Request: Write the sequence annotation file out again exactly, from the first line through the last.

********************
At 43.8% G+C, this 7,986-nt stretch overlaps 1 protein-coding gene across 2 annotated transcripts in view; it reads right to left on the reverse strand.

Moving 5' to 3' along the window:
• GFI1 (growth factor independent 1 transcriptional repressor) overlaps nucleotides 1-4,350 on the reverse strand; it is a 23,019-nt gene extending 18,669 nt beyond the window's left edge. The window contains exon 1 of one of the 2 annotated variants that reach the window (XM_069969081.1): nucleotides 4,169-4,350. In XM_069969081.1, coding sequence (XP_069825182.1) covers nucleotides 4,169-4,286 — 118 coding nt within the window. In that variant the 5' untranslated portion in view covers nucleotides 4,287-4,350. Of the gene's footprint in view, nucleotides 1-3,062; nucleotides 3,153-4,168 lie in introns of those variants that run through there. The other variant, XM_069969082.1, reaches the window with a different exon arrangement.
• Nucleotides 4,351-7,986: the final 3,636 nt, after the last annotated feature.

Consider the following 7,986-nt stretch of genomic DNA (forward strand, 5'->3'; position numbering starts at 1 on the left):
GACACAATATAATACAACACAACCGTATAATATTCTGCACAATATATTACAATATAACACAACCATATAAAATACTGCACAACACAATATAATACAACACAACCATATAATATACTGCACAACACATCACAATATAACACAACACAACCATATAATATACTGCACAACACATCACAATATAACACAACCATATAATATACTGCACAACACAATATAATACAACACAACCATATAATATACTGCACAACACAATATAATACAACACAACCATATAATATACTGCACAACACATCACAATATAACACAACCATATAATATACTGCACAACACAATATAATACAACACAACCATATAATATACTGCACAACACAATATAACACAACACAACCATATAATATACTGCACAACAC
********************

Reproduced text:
At 43.8% G+C, this 7,986-nt stretch overlaps 1 protein-coding gene across 2 annotated transcripts in view; it reads right to left on the reverse strand.

Moving 5' to 3' along the window:
• GFI1 (growth factor independent 1 transcriptional repressor) overlaps nucleotides 1-4,350 on the reverse strand; it is a 23,019-nt gene extending 18,669 nt beyond the window's left edge. The window contains exon 1 of one of the 2 annotated variants that reach the window (XM_069969081.1): nucleotides 4,169-4,350. In XM_069969081.1, coding sequence (XP_069825182.1) covers nucleotides 4,169-4,286 — 118 coding nt within the window. In that variant the 5' untranslated portion in view covers nucleotides 4,287-4,350. Of the gene's footprint in view, nucleotides 1-3,062; nucleotides 3,153-4,168 lie in introns of those variants that run through there. The other variant, XM_069969082.1, reaches the window with a different exon arrangement.
• Nucleotides 4,351-7,986: the final 3,636 nt, after the last annotated feature.

Consider the following 7,986-nt stretch of genomic DNA (forward strand, 5'->3'; position numbering starts at 1 on the left):
GACACAATATAATACAACACAACCGTATAATATTCTGCACAATATATTACAATATAACACAACCATATAAAATACTGCACAACACAATATAATACAACACAACCATATAATATACTGCACAACACATCACAATATAACACAACACAACCATATAATATACTGCACAACACATCACAATATAACACAACCATATAATATACTGCACAACACAATATAATACAACACAACCATATAATATACTGCACAACACAATATAATACAACACAACCATATAATATACTGCACAACACATCACAATATAACACAACCATATAATATACTGCACAACACAATATAATACAACACAACCATATAATATACTGCACAACACAATATAACACAACACAACCATATAATATACTGCACAACAC